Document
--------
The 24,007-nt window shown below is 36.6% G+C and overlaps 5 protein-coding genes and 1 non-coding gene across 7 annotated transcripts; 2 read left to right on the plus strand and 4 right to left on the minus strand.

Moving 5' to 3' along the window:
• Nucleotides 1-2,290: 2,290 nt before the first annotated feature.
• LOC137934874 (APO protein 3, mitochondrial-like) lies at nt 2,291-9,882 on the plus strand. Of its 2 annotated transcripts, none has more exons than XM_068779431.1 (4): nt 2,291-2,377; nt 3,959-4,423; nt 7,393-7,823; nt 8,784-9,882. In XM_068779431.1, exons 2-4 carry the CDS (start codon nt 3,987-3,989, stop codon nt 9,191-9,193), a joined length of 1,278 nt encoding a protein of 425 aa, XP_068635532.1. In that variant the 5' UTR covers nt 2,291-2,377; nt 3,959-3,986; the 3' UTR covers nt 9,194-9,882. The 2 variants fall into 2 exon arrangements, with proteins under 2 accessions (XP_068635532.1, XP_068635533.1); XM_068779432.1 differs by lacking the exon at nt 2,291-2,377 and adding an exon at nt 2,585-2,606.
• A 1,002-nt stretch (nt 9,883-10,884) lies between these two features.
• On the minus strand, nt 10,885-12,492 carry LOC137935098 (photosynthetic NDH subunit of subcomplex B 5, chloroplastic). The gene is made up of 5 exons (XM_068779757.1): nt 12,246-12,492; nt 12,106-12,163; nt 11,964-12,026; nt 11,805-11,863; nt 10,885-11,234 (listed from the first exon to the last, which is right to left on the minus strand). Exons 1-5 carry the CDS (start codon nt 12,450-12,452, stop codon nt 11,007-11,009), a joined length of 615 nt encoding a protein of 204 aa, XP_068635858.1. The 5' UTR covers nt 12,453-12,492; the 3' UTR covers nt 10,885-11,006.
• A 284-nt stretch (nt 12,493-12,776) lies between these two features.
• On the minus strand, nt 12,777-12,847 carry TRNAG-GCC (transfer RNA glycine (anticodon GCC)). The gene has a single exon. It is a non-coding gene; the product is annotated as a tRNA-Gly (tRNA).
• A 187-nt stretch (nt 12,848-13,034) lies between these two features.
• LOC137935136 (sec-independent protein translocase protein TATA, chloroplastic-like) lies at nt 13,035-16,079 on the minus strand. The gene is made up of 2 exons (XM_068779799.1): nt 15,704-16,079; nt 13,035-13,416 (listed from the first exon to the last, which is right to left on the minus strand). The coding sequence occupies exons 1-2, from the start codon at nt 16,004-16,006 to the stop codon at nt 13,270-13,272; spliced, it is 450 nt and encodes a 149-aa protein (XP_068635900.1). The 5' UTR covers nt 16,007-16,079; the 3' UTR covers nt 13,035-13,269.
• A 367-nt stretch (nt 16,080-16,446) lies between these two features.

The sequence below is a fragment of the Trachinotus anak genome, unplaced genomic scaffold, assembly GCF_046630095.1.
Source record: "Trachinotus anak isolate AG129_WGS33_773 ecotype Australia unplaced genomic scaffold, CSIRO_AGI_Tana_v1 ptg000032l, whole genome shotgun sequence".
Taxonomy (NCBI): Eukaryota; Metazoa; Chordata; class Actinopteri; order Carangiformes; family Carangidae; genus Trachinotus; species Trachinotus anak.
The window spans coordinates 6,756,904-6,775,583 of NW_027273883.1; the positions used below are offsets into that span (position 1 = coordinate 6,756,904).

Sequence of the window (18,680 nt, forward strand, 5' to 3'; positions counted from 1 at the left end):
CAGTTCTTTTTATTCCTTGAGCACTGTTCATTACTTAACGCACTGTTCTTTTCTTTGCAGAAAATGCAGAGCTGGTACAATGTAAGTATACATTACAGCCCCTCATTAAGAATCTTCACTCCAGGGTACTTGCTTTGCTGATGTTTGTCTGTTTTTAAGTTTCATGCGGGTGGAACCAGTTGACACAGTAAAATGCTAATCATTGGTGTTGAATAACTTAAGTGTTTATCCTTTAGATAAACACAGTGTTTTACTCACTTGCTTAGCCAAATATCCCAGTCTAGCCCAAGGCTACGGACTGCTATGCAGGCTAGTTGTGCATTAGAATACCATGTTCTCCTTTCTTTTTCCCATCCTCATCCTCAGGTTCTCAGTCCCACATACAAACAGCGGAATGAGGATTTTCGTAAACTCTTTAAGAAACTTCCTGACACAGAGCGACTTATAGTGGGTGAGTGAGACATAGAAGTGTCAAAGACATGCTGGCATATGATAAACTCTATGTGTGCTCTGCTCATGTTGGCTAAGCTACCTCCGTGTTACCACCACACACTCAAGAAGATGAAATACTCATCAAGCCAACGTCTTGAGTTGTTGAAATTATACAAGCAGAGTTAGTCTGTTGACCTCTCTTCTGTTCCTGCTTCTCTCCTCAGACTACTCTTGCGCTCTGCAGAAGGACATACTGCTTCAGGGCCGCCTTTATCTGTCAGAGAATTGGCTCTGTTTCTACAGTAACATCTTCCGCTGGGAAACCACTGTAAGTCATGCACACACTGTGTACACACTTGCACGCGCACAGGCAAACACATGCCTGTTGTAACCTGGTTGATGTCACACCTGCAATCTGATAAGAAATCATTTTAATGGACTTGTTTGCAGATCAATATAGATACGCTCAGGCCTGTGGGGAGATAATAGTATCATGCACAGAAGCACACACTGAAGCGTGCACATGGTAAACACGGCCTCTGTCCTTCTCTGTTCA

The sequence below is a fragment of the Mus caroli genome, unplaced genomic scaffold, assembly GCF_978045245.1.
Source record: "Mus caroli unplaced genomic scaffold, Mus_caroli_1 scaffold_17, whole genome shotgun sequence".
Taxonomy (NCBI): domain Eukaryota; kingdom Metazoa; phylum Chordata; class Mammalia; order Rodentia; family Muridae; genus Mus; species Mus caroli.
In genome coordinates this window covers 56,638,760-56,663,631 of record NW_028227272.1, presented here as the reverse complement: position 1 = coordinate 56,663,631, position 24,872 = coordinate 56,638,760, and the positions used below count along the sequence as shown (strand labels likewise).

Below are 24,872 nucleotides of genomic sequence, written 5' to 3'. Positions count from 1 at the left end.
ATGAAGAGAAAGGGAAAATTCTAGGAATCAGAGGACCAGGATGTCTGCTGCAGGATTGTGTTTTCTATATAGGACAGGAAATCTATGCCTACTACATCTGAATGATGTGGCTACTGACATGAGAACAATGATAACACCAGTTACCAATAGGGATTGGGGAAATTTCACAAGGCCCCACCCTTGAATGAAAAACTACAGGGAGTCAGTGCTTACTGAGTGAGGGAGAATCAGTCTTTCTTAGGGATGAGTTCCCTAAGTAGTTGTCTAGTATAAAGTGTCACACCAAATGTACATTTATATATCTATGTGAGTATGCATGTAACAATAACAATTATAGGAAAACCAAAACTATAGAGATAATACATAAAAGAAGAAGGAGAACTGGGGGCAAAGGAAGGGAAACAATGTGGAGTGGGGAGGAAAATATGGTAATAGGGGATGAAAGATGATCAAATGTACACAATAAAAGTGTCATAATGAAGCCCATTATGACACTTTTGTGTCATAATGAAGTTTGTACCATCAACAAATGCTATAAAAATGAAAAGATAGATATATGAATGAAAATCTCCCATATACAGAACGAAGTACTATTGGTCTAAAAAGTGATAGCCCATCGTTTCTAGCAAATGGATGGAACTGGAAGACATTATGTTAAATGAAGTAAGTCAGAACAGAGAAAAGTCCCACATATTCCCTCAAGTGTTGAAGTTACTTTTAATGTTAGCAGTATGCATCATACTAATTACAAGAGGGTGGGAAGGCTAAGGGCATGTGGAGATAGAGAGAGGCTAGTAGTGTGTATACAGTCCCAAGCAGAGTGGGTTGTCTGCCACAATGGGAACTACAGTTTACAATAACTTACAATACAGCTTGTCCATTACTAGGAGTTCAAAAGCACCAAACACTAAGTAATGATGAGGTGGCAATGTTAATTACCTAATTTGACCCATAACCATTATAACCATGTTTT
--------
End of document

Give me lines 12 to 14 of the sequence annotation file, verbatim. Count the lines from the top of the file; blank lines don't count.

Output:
The sequence below is a fragment of the Trachinotus anak genome, unplaced genomic scaffold, assembly GCF_046630095.1.
Source record: "Trachinotus anak isolate AG129_WGS33_773 ecotype Australia unplaced genomic scaffold, CSIRO_AGI_Tana_v1 ptg000032l, whole genome shotgun sequence".
Taxonomy (NCBI): Eukaryota; Metazoa; Chordata; class Actinopteri; order Carangiformes; family Carangidae; genus Trachinotus; species Trachinotus anak.